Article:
Duquesne University School of Law


Optional concentrations allow students to pursue a focused curriculum that corresponds to their particular areas of interest in the law. Duquesne University School of Law offers 13 concentration areas. A 'major concentration' requires 14 hours; a 'minor concentration' requires nine hours.

Students who have or develop a strong interest in practicing in a particular field may decide to concentrate. Students who want to take as broad a curriculum as possible may decide not to select a concentration. Concentrations are not tied to awarding the J.D. degree.

Concentration advisement corresponds to faculty specialization and depth within areas of the curriculum.


Faculty Advisor(s)

Business Law

Ronald Ricci

Civil Litigation

Tara Willke

Criminal Law

Wes Oliver

John Rago

Energy & Environmental Law

Nancy Perkins

Steven Baicker-McKee

Family Law

Rona Kitchen

Government & Public Interest Law

Jan Levine

Joseph Sabino Mistick

Health Law & Science

Jane Moriarty

Intellectual Property

Jacob Rooksby

International & Comparative Law

Steven Baicker-McKee

Labor & Employment Law

Rona Kaufman Kitchen

Real Property

Martha Jordan

Kenneth Gray

Religion & Moral Life

Bruce Ledewitz

Tax & Estate Planning

Martha Jordan


The following core requirements are common to all concentrations:

  • Each concentration requires preparation of a professional-quality written project or the equivalent within the field of the concentration, unless a similar written work-product substitute is noted within a concentration description, and the project must attain a grade of "B" or better. This requirement would be satisfied by any of the following

1.  Project written to satisfy the student's Upper-Level Writing Requirement in effect at the time the project was written, including articles written for a journal;

2.  Professional-quality project of the same length and quality written for a course offered within the concentration;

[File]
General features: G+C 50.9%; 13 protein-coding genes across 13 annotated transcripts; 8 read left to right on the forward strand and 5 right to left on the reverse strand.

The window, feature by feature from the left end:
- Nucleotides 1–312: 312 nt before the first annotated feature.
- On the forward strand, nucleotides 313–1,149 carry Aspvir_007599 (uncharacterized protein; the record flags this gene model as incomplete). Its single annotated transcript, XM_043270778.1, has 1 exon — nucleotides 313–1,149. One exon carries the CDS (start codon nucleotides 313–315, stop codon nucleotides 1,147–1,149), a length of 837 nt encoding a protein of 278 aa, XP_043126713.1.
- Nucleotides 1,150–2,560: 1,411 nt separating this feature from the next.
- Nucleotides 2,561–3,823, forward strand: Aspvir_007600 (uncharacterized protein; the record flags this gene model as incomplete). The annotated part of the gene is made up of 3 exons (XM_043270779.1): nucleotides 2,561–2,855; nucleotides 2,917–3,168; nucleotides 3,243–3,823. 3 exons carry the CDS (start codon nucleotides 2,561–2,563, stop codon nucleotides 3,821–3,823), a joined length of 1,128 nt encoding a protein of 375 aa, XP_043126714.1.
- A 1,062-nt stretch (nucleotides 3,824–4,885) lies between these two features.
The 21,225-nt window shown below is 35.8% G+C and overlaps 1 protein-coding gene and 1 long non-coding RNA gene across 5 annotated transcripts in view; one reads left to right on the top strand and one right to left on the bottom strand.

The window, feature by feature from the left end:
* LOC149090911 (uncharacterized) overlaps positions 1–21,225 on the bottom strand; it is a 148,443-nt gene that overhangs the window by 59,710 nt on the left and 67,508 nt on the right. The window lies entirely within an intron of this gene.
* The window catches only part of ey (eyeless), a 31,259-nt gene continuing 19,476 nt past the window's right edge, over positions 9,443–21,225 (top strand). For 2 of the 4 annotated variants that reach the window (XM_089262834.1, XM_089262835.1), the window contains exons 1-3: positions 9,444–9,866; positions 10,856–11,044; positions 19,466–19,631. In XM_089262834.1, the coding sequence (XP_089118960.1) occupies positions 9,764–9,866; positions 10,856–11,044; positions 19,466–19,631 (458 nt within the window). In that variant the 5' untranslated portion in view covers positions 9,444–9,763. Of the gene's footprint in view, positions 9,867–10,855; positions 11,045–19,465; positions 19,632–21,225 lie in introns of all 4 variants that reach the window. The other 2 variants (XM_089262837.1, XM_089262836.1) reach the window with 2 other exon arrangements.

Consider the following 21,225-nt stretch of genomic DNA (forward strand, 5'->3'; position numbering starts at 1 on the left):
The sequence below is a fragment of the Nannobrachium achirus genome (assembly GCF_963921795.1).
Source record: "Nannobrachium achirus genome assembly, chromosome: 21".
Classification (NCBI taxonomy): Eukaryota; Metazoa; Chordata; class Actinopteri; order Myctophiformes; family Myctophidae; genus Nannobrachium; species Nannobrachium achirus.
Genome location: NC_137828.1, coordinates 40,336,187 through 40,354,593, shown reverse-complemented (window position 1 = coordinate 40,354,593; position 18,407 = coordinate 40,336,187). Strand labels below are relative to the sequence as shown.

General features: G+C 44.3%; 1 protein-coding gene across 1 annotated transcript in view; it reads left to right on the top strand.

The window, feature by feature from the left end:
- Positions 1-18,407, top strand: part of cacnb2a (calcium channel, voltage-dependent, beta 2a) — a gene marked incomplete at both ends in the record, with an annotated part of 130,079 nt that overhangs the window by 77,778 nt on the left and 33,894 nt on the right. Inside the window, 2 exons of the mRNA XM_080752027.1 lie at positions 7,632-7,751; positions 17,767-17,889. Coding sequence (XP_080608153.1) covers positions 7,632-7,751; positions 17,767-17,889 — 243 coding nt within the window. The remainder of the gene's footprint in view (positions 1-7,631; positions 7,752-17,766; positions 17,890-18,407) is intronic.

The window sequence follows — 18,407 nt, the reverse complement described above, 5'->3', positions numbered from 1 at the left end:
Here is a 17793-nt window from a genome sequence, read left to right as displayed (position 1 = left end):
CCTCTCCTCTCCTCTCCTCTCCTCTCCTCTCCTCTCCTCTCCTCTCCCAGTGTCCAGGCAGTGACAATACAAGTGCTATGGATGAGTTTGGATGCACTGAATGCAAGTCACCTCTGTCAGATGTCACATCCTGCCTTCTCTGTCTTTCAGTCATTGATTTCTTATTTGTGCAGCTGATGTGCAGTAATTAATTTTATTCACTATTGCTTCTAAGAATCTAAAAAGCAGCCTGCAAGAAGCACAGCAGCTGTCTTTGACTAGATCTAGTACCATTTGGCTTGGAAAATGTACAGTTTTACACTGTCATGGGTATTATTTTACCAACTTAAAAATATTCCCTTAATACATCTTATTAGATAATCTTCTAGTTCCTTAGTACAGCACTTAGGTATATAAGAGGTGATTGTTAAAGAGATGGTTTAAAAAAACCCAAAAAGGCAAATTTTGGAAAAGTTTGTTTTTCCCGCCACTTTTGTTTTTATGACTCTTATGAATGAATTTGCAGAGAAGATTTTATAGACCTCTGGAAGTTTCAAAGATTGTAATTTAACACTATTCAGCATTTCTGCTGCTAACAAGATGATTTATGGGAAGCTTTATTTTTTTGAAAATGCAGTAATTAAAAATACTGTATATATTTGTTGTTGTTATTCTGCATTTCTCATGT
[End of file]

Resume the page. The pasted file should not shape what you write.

3.  Independent Research project of the same length and quality; or

4.  Project written for one of the Advanced Legal Writing classes that is of the same length and quality.

  • The topic of any project written for a concentration would have to be approved by a concentration advisor. The Civil Litigation Concentration permits preparation of a portfolio of litigation-centric documents in lieu of a paper; such a substitute would not relieve a student of otherwise fulfilling the Upper-Level Writing Requirement in some other manner.
  • Clinical courses or Trial Advocacy cannot count for more than three hours toward any concentration, even if the course is credited for more than three hours.
  • Courses from overseas programs offered during the summer may count, in total, only for a maximum of three credits toward a concentration, regardless of the credit hours otherwise awarded for such courses and programs.
  • Independent Research credits may count toward any concentration, as long as the subject and/or paper has been approved by a concentration advisor.
  • A student must achieve at least a 3.0 GPA within the courses used to satisfy the concentration; no course may count toward a concentration in which the student's grade is below a C.
  • There is no bar to a student fulfilling more than one concentration; however, a concentration course may be used to satisfy only one concentration.


Learn More

Review concentration requirements and policies on the Office of the Registrar's curriculum pages.